Challenges in the new world of switching energy providers

Spotlight On systemic issues report

March 2023

There’s been a positive shift in the energy market towards empowering customers to make choices that suit their circumstances. Encouraging engagement with the market enables customers to benefit from better deals when they want them. The 2019 rule change giving energy customers the option to switch providers within as little as two days could be seen as an example of this empowerment, but has this rule change delivered all it was meant to, or are there unexpected consequences?

EWON is not involved in the business-to-business processes of energy retailers, however we see the outcomes when things don’t go to plan. In this Spotlight On we’ll share the unique vantage point EWON has on unexpected consequences arising from these new rules. Our complaints data provides customer insights into the switching process, and our dispute resolution work reveals aspects of the system that need refining. We’ll also outline the new issues that have come from external market changes.

We understand that new switching rules may be working for some customers – but together, we need to make it work for all customers – to reduce complaints and increase trust in the energy sector.

Background: What is two-day switching?

Operating in an evolving environment

What happens when a 2019 rule change is implemented two years later - in a rapidly evolving economic and operating environment that none of us expected? 

Since 2019, economic pressures, energy price volatility, COVID-19 and increased debt have created a very different environment for these rules to operate in. Cost of living pressures mean customers are now looking to reduce costs wherever possible – switching retailers for a better deal has never been more urgent, so switching arrangements now need to be also aligned with this driver and other emerging changes.

There has not been a significant increase in the number of customer transfers1, however, this may change. Without a monitoring or reporting system to assess the two-day switching process outcomes for customers, it is difficult to determine whether the rules are achieving their intended goals.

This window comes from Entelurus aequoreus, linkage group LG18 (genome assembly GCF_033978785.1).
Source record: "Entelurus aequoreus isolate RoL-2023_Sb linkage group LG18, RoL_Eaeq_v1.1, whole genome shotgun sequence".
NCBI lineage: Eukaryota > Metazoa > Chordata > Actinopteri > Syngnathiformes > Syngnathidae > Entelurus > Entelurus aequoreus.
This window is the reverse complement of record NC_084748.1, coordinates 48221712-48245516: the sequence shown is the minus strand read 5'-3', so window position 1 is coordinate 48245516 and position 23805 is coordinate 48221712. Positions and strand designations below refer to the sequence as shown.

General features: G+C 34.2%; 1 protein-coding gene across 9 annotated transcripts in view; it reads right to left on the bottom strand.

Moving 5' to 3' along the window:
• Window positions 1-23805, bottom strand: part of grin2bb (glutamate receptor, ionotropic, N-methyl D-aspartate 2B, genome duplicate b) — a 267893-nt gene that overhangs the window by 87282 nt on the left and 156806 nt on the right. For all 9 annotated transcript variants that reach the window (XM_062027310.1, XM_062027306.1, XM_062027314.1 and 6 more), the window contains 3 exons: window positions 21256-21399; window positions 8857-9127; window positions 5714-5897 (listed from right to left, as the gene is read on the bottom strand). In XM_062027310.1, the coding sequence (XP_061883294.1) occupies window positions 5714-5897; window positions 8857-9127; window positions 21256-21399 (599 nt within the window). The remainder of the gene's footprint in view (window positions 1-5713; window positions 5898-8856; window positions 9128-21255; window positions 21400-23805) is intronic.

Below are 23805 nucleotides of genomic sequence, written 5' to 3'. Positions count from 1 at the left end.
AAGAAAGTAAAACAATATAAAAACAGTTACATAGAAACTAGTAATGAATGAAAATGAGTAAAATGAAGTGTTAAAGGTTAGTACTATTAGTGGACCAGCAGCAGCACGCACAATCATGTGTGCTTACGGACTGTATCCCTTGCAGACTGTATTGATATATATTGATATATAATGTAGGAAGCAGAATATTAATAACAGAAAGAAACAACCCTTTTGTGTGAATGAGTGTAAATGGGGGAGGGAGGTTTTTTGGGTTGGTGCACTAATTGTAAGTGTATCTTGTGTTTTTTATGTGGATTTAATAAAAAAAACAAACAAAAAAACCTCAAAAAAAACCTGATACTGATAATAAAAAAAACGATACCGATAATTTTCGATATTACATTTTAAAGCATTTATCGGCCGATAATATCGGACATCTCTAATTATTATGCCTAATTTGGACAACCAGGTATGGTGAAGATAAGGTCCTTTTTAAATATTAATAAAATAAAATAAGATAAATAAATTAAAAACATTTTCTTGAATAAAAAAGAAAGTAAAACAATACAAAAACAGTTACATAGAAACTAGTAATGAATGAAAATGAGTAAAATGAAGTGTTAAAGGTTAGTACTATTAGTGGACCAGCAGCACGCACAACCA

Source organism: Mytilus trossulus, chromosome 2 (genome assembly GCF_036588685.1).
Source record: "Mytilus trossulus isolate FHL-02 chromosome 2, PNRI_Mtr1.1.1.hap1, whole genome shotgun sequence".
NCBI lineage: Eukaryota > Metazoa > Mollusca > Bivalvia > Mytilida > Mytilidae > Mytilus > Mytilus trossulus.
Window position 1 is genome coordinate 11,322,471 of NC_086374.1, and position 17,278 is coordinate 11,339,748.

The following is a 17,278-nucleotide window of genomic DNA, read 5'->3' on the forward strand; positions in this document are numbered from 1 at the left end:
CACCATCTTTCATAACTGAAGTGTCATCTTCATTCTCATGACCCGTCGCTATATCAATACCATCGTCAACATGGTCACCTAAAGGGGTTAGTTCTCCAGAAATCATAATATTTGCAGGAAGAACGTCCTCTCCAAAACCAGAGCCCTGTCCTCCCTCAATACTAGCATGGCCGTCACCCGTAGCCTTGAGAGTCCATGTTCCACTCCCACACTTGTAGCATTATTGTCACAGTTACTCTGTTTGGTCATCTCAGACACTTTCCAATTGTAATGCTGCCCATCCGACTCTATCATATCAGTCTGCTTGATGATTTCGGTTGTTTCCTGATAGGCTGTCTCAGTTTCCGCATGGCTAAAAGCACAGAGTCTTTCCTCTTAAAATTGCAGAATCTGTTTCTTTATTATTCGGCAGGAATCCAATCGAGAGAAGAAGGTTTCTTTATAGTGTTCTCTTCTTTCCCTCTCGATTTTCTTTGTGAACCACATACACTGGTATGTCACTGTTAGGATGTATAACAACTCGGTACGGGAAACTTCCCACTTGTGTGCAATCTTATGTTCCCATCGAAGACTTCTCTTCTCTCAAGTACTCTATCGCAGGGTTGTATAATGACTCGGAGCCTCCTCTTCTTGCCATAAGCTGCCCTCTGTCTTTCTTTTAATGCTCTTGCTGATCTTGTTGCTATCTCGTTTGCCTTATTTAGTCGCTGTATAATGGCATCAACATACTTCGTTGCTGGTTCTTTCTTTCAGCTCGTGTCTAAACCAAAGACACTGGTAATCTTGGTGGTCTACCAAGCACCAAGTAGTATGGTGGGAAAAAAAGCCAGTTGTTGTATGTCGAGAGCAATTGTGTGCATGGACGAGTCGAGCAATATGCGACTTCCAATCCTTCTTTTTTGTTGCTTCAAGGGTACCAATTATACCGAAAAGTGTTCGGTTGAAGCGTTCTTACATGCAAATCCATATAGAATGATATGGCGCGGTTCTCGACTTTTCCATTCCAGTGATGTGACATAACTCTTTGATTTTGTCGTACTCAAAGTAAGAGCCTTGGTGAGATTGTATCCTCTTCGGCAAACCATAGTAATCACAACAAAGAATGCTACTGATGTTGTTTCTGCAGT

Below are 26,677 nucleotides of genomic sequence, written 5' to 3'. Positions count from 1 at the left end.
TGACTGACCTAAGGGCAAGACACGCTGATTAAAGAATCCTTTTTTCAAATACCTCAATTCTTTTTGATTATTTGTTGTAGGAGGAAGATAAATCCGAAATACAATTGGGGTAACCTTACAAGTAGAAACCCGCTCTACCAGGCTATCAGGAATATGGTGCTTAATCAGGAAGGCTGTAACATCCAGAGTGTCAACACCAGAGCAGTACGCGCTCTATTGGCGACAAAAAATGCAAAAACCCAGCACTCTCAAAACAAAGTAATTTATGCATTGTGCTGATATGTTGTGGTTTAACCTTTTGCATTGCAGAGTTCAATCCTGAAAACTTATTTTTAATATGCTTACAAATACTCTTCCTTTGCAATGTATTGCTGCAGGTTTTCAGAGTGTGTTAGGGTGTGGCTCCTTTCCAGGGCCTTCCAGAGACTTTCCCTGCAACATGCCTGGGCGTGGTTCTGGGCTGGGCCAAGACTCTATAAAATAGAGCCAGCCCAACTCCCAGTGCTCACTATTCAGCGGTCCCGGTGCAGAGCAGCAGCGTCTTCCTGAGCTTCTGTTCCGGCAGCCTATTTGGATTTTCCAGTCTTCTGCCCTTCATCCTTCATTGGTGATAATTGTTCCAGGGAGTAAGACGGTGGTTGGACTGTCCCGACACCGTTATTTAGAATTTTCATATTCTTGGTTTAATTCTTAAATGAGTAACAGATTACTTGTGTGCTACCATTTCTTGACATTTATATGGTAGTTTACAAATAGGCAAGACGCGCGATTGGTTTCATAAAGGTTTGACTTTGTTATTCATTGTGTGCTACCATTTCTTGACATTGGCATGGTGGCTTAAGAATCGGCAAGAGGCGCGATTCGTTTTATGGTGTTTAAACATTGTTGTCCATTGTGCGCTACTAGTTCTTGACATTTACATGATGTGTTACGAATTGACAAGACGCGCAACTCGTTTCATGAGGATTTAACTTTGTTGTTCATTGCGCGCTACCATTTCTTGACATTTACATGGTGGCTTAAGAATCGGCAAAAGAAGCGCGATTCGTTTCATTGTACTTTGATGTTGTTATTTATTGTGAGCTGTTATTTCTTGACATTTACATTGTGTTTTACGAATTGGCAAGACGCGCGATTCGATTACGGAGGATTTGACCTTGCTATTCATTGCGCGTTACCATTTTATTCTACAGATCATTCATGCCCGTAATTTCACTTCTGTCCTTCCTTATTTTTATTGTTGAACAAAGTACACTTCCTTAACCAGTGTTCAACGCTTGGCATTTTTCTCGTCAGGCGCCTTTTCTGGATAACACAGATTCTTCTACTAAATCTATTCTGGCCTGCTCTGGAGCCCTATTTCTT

What is EWON seeing?

"I would like the provider to be transparent with new customers about this process and at least give customers the option of waiting for the next meter reading date.” EWON customer

Customer complaints to EWON share common themes of confusion and poor communication. We are shining a spotlight on these issues because they undermine consumer trust and engagement – the very things that two-day switching was designed to increase.

Retailers have the flexibility to choose how customers transfer to them, based on the circumstances of each customer. Some retailers are offering their customers a choice of when to switch, and providing them with sufficient switching information. These retailers are ensuring a smooth transfer process for customers. This approach needs to be adopted by all retailers.

Snakes and ladders game

Risk Customers are confused

  • Customers with manually read meters are not always being advised that they might be transferred up to 65 business days before they made the transfer request.2
  • Customer fixed term benefit period application timeframes become unclear if not explained, when the transfer date is before the contract date.
  • Customers are confused about whether the transfer date impacts the start of their cooling off period.
  • Inconsistent messaging, with some customers receiving notices from retailers advising that transfers may take up to three months, suggests some retailers have not updated their messaging to reflect two-day switching practices.

Risk Customers are struggling to get answers

  • These customers include those not being given a choice over their transfer date. Voice recordings indicate unclear advice is provided by customer service representatives.
  • They often end up being billed for the same period by two retailers. They may have made advance payments to their previous retailer and are unaware of who should have billed them, who to contact for clarification, and how to get a refund.
  • Additional burdens are being placed on customers who are then directed to seek a refund from the previous retailer.